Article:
Recently I helped write an obituary for my mother-in-law, and it occurred to me that perhaps it should be a daily exercise, something that could force you to take stock of yourself, friends or enemies.
Imagine the catharsis of coming home from work and writing, “Bob McKorkle, supervisor of Eastern Meats, died today after a lifetime of shorting paychecks, skimming the books and harassing long-time employees into retirement. A friend called him a ‘pillow of the community,’ for his proclivity for extra-marital affairs.”
Fun, right? While libel laws and family values generally prevent this sort of thing, it’s cheap therapy nonetheless.
A good obituary captures the epic sweep of a person’s life while also compressing it into its essential flavor, not unlike a reduction sauce. My first read in the New York Times used to be the obits, particularly to see if Robert McG. Thomas, Jr., had written one like this:
“Edward Lowe, whose accidental discovery of a product he called Kitty Litter made cats more welcome household company and created a half-billion-dollar industry, died on Wednesday at a hospital in Sarasota, Fla.”
Readers went on to discover that this invention is credited for making cats more popular than dogs as pets in American homes. Damn him.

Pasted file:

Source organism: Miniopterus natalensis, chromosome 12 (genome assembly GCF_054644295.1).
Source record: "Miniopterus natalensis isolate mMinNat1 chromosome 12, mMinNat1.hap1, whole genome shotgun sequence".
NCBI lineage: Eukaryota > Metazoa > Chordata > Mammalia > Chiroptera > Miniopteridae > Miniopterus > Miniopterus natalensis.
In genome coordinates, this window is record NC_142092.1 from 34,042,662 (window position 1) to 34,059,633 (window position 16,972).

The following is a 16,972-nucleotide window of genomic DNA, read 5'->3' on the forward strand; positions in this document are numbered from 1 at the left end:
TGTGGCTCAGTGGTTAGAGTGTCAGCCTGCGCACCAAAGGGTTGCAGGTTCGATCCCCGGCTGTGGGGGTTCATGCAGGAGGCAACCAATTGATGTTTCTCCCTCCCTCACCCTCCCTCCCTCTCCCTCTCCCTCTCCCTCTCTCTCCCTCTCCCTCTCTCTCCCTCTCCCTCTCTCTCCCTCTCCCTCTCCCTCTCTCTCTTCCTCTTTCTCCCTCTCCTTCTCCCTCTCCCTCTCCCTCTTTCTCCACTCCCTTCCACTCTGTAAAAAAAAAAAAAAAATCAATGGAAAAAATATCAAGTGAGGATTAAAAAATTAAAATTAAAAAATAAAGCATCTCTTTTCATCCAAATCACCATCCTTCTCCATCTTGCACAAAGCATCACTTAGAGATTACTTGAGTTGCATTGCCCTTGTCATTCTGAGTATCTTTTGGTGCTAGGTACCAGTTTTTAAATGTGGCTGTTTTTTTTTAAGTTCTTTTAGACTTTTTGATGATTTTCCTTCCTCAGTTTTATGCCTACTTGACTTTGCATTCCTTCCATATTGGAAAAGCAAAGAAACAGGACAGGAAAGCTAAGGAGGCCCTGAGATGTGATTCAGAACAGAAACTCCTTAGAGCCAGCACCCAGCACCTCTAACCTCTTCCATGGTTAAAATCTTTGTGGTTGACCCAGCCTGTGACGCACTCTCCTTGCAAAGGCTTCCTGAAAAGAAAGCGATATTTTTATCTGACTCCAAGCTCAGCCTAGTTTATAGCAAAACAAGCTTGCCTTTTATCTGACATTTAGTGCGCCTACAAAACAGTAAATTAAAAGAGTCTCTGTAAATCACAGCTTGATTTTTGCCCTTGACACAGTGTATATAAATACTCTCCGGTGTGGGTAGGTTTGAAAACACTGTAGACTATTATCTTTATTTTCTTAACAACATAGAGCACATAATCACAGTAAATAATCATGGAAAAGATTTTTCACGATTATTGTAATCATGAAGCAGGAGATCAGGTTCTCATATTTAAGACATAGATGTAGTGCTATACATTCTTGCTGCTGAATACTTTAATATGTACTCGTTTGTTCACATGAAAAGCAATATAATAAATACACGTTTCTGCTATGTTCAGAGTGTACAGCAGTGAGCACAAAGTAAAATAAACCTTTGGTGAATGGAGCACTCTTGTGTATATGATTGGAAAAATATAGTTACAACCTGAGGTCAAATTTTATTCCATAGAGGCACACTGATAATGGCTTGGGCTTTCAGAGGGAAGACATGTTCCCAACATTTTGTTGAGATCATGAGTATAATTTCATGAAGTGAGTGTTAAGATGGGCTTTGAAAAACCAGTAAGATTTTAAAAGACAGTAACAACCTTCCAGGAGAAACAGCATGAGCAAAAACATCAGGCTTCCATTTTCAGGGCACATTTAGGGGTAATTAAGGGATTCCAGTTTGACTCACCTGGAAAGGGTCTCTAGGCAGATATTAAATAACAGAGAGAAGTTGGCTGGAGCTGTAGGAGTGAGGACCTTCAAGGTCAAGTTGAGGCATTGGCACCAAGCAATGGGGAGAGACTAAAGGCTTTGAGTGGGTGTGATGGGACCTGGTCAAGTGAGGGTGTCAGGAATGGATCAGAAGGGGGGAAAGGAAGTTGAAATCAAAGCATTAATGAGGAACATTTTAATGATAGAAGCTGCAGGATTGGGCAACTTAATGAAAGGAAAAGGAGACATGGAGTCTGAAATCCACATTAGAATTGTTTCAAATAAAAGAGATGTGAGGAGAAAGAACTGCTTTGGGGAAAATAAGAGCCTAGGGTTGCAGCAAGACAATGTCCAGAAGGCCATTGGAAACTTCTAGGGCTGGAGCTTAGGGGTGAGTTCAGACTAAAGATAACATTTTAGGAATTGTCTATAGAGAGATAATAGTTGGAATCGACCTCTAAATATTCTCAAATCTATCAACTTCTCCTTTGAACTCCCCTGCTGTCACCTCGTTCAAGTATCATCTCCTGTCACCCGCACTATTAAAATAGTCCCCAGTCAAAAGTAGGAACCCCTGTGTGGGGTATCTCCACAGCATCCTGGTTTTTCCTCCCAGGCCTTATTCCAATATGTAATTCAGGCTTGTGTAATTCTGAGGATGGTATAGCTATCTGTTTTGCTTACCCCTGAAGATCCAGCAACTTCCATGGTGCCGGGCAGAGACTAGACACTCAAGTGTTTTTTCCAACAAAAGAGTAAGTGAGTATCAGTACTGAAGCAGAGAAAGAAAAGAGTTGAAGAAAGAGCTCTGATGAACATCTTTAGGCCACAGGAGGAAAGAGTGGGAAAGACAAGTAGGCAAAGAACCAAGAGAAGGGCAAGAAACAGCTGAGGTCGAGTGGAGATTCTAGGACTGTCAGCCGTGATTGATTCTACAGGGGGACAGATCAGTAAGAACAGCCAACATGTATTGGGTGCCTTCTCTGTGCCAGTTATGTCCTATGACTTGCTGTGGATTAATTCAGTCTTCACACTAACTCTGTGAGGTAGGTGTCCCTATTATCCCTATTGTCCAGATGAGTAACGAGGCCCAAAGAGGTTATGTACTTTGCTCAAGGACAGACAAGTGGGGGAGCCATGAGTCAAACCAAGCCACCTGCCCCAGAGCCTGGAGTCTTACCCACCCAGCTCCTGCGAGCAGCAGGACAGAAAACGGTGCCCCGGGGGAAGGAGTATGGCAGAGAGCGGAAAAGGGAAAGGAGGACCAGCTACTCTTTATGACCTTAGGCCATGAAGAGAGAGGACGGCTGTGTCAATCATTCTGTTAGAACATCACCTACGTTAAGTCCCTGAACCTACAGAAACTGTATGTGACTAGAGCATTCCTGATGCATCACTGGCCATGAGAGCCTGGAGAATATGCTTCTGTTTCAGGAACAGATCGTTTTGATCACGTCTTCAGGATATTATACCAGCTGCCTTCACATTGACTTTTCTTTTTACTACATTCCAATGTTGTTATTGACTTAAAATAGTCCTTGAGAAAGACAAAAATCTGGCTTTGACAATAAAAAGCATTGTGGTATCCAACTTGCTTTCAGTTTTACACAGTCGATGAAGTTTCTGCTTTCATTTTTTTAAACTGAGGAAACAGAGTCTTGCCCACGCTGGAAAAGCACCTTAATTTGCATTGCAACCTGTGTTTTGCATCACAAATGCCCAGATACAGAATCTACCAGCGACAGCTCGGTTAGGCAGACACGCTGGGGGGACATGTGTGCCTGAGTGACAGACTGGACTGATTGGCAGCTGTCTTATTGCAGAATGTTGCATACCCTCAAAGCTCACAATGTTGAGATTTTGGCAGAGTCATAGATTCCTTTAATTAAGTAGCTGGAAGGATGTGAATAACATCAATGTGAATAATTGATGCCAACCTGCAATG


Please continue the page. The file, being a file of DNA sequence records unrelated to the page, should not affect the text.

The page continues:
A clever obit writer can enhance his craft and get around a stodgy editor with unsuspecting hyperlinks.
“Eustus Franklin Franklin, a deacon in a local service organization, was found by his Lord and Savior after He searched for him among several cells at Central Prison.”
I don’t know why people leave their own obit in the hands of amateurs, or worse, the funeral home. Was your life so unremarkable that all you have to show for it is a college degree and associating with like-minded people? Weren’t you the woman who taught kids to swim and hiked every mountain in North Carolina? Or snorted an oyster through your nose every New Year’s Eve?
A newspaper obit will be the last impression people have of you, and the one of record. It’s the version of your life that people will email to others or post on Facebook. You should make sure it’s the right one by writing it yourself.
An unintended consequence of writing your own obit might be that you reflect back and say, “Heck, I’m a selfish, narcissistic jerk that hasn’t contributed squat to the community and have nothing to show for my life.” Imagine all of the charities that could benefit from such an exercise.
Okay, I’ll start:
“Mark Barroso, proud father and loving husband whose accomplishments are too many to mention here, died today during his yearly visit to an exercise class while some god-awful dance music played in the background instead of his beloved Van Morrison, as he had requested in an obit he had published at Chapelboro.com.”